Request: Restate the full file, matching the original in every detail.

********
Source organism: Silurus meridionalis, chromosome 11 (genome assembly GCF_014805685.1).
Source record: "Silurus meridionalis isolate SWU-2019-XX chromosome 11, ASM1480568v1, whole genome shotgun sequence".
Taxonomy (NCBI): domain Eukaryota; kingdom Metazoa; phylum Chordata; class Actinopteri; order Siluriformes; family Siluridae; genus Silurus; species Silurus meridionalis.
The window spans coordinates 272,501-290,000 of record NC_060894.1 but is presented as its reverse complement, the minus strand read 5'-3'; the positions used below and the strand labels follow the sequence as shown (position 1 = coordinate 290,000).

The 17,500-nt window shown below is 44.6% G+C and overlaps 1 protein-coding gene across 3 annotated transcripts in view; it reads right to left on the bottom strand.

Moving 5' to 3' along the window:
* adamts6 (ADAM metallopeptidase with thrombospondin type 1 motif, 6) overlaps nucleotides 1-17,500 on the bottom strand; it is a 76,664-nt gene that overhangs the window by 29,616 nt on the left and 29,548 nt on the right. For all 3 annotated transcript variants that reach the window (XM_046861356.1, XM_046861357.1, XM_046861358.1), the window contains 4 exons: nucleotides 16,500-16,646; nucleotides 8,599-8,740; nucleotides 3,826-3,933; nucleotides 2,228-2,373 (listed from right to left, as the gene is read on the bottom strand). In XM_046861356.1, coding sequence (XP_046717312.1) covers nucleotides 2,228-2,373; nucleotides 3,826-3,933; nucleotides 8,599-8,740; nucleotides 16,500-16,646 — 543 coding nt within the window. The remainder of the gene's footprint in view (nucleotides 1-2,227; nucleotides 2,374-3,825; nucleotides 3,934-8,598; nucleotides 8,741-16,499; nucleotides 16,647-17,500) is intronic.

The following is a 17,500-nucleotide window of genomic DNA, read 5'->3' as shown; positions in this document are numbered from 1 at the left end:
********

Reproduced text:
Source organism: Silurus meridionalis, chromosome 11 (genome assembly GCF_014805685.1).
Source record: "Silurus meridionalis isolate SWU-2019-XX chromosome 11, ASM1480568v1, whole genome shotgun sequence".
Taxonomy (NCBI): domain Eukaryota; kingdom Metazoa; phylum Chordata; class Actinopteri; order Siluriformes; family Siluridae; genus Silurus; species Silurus meridionalis.
The window spans coordinates 272,501-290,000 of record NC_060894.1 but is presented as its reverse complement, the minus strand read 5'-3'; the positions used below and the strand labels follow the sequence as shown (position 1 = coordinate 290,000).

The 17,500-nt window shown below is 44.6% G+C and overlaps 1 protein-coding gene across 3 annotated transcripts in view; it reads right to left on the bottom strand.

Moving 5' to 3' along the window:
* adamts6 (ADAM metallopeptidase with thrombospondin type 1 motif, 6) overlaps nucleotides 1-17,500 on the bottom strand; it is a 76,664-nt gene that overhangs the window by 29,616 nt on the left and 29,548 nt on the right. For all 3 annotated transcript variants that reach the window (XM_046861356.1, XM_046861357.1, XM_046861358.1), the window contains 4 exons: nucleotides 16,500-16,646; nucleotides 8,599-8,740; nucleotides 3,826-3,933; nucleotides 2,228-2,373 (listed from right to left, as the gene is read on the bottom strand). In XM_046861356.1, coding sequence (XP_046717312.1) covers nucleotides 2,228-2,373; nucleotides 3,826-3,933; nucleotides 8,599-8,740; nucleotides 16,500-16,646 — 543 coding nt within the window. The remainder of the gene's footprint in view (nucleotides 1-2,227; nucleotides 2,374-3,825; nucleotides 3,934-8,598; nucleotides 8,741-16,499; nucleotides 16,647-17,500) is intronic.

The following is a 17,500-nucleotide window of genomic DNA, read 5'->3' as shown; positions in this document are numbered from 1 at the left end: